The measures part of the LAMP model has received the greatest attention in HR. As discussed in subsequent chapters, virtually every area of HR has many different measures. Much time and attention is paid to enhancing the quality of HR measures, based on criteria such as timeliness, completeness, reliability, and consistency. These are certainly important standards, but lacking a context, they can be pursued well beyond their optimum levels, or they can be applied to areas where they have little consequence.

Consider the measurement of employee turnover. Much debate centers on the appropriate formulas to use in estimating turnover and its costs, or the precision and frequency with which employee turnover should be calculated. Today's turnover-reporting systems can calculate turnover rates for virtually any employee group and business unit. Armed with such systems, managers "slice and dice" the data in a wide variety of ways (ethnicity, skills, performance, and so on), with each manager pursuing his or her own pet theory about turnover and why it matters. Some might be concerned about losing long-tenure employees, others might focus on high-performing employees, and still others might focus on employee turnover where outside demand is greatest. These are all logical ideas, but they are not universally correct. Whether they are useful depends on the context and strategic objectives. Lacking such a context, better turnover measures won't help improve decisions. That's why the logic element of the LAMP model must support good measurement.

Precision is not a panacea. There are many ways to make HR measures more reliable and precise. Focusing only on measurement quality can produce a brighter light shining where the keys are not! Measures require investment, which should be directed where it has the greatest return, not just where improvement is most feasible. Taking another page from the idea of "retooling HR" to reflect traditional business models, organizations routinely pay greater attention to the elements of their materials inventory that have the greatest effect on costs or productivity. Indeed, a well-known principle is the "80-20 rule," which suggests that 80 percent of the important variation in inventory costs or quality is often driven by 20 percent of the inventory items. Thus, although organizations indeed track 100 percent of their inventory items, they measure the vital 20 percent with greater precision, more frequency, and greater accountability for key decision makers.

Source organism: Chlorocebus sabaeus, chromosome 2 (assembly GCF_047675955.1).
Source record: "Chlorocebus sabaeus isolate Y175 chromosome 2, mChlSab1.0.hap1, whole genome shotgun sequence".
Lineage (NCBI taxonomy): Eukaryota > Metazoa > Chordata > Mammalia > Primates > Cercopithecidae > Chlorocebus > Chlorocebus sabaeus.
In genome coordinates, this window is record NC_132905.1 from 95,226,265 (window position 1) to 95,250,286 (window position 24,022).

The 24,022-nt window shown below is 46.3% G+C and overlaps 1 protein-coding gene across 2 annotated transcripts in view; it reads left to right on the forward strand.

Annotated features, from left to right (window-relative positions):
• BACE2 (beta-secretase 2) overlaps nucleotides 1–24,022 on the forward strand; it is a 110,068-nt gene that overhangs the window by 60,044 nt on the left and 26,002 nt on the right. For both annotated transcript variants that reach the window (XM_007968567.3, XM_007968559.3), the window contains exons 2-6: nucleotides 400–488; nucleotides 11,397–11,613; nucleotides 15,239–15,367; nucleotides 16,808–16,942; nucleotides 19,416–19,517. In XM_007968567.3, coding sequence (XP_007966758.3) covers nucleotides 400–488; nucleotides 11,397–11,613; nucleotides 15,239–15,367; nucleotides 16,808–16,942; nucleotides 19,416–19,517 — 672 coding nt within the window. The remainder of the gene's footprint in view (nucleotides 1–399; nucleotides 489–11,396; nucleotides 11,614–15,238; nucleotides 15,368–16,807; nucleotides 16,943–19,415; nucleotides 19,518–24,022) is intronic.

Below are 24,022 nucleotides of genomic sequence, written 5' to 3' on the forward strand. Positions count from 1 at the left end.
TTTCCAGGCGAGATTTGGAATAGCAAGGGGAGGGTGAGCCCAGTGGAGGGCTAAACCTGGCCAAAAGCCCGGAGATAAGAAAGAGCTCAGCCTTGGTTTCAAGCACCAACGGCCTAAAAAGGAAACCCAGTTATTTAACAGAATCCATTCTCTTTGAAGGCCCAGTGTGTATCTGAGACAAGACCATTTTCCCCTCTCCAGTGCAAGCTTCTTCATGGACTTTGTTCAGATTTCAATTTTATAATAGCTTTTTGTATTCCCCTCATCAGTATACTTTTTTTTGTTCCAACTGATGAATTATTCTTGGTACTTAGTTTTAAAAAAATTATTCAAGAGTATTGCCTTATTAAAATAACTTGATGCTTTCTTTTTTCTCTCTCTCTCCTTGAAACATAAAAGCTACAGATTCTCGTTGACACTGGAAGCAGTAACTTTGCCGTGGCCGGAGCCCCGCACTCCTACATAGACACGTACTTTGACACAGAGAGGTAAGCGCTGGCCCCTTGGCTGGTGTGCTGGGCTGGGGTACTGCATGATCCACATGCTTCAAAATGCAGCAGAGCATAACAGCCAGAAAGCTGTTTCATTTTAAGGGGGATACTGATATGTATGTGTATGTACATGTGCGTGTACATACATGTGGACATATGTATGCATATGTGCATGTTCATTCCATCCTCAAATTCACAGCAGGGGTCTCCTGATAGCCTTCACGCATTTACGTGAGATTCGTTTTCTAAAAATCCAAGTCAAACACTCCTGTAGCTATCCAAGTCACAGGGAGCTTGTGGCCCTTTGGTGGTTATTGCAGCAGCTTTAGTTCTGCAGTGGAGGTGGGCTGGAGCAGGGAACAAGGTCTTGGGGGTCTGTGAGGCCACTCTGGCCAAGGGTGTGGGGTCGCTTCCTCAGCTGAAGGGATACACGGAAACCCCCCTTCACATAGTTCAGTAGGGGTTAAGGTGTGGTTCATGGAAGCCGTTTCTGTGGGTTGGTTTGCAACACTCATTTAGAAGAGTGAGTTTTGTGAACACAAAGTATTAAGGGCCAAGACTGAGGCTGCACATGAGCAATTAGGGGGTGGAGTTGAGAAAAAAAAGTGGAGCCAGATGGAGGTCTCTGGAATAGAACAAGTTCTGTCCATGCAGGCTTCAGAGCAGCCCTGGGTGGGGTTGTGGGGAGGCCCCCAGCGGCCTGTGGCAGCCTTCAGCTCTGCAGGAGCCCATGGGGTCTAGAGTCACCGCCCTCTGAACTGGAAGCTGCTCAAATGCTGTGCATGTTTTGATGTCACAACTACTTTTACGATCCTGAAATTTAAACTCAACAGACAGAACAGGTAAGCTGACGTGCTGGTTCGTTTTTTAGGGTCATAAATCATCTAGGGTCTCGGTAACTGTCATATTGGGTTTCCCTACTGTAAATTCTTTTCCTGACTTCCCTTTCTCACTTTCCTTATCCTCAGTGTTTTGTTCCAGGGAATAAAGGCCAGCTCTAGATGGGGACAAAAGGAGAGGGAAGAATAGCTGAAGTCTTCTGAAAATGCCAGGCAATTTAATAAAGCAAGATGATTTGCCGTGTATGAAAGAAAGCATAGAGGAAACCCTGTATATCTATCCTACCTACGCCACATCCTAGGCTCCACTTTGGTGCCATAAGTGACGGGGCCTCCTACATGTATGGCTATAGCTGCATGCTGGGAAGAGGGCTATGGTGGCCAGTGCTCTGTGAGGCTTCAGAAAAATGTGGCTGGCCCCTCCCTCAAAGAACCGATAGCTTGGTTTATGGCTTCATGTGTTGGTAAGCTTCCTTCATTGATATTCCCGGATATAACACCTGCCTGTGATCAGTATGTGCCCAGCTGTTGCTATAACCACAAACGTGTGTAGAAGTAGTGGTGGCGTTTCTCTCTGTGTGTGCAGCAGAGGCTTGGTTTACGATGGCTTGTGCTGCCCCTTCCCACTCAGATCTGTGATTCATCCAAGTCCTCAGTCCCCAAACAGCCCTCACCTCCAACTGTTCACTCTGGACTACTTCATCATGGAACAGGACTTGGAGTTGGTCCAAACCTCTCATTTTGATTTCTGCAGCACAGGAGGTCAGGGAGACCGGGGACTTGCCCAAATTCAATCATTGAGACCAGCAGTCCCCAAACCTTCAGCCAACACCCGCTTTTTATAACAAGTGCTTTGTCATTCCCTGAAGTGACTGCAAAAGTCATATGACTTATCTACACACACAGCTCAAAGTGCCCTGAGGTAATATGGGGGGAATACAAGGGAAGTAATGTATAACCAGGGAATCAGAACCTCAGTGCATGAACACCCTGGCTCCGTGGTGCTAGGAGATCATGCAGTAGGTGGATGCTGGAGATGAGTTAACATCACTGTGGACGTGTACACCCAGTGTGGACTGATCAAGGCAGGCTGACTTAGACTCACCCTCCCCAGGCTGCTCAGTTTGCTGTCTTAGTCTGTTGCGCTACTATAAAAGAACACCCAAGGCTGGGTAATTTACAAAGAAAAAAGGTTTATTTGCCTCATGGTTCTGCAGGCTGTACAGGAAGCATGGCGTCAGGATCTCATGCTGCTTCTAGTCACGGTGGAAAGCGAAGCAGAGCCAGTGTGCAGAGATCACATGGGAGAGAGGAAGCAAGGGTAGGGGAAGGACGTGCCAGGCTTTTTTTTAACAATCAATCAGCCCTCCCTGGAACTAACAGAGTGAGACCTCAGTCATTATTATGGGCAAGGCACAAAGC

Why not approach HR measurement in the same way? Factors such as employee turnover, performance, engagement, learning, and absence are not equally important everywhere. That means measurements like these should focus precisely on what matters. If turnover is a risk due to the loss of key capabilities, turnover rates should be stratified to distinguish employees with such skills from others. If absence has the most effect in call centers with tight schedules, this should be very clear in how we measure absenteeism.

Lacking a common logic about how turnover affects business or strategic success, well-meaning managers draw conclusions that might be misguided or dangerous, such as the assumption that turnover or engagement have similar effects across all jobs. This is why every chapter of this book describes HR measures and how to make them more precise and valid. However, each chapter also embeds them in a logic model that explains how the measures work together.

Analytics: Finding Answers in the Data

Even a very rigorous logic with good measures can flounder if the analysis is incorrect. For example, some theories suggest that employees with positive attitudes convey those attitudes to customers, who, in turn, have more positive experiences and purchase more. Suppose an organization has data showing that customer attitudes and purchases are higher in locations with better employee attitudes. This is called a positive correlation between attitudes and purchases. Organizations have invested significant resources in improving frontline-employee attitudes based precisely on this sort of correlation. However, will a decision to improve employee attitudes lead to improved customer purchases?

The problem is that such investments may be misguided. A correlation between employee attitudes and customer purchases does not prove that the first one causes the second. Such a correlation also happens when customer attitudes and purchases actually cause employee attitudes. This can happen because stores with more loyal and committed customers are more pleasant places to work. The correlation can also result from a third, unmeasured factor. Perhaps stores in certain locations (such as near a major private university) attract college-student customers who buy more merchandise or services and are more enthusiastic and also happen to have access to college-age students that bring a positive attitude to their work. Store location turns out to cause both store performance and employee satisfaction. The point is that a high correlation between employee attitudes and customer purchases could be due to any or all of these effects. Sound analytics can reveal which way the causal arrow actually is pointing.

Analytics is about drawing the right conclusions from data. It includes statistics and research design, and it then goes beyond them to include skill in identifying and articulating key issues, gathering and using appropriate data within and outside the HR function, setting the appropriate balance between statistical rigor and practical relevance, and building analytical competencies throughout the organization. Analytics transforms HR logic and measures into rigorous, relevant insights.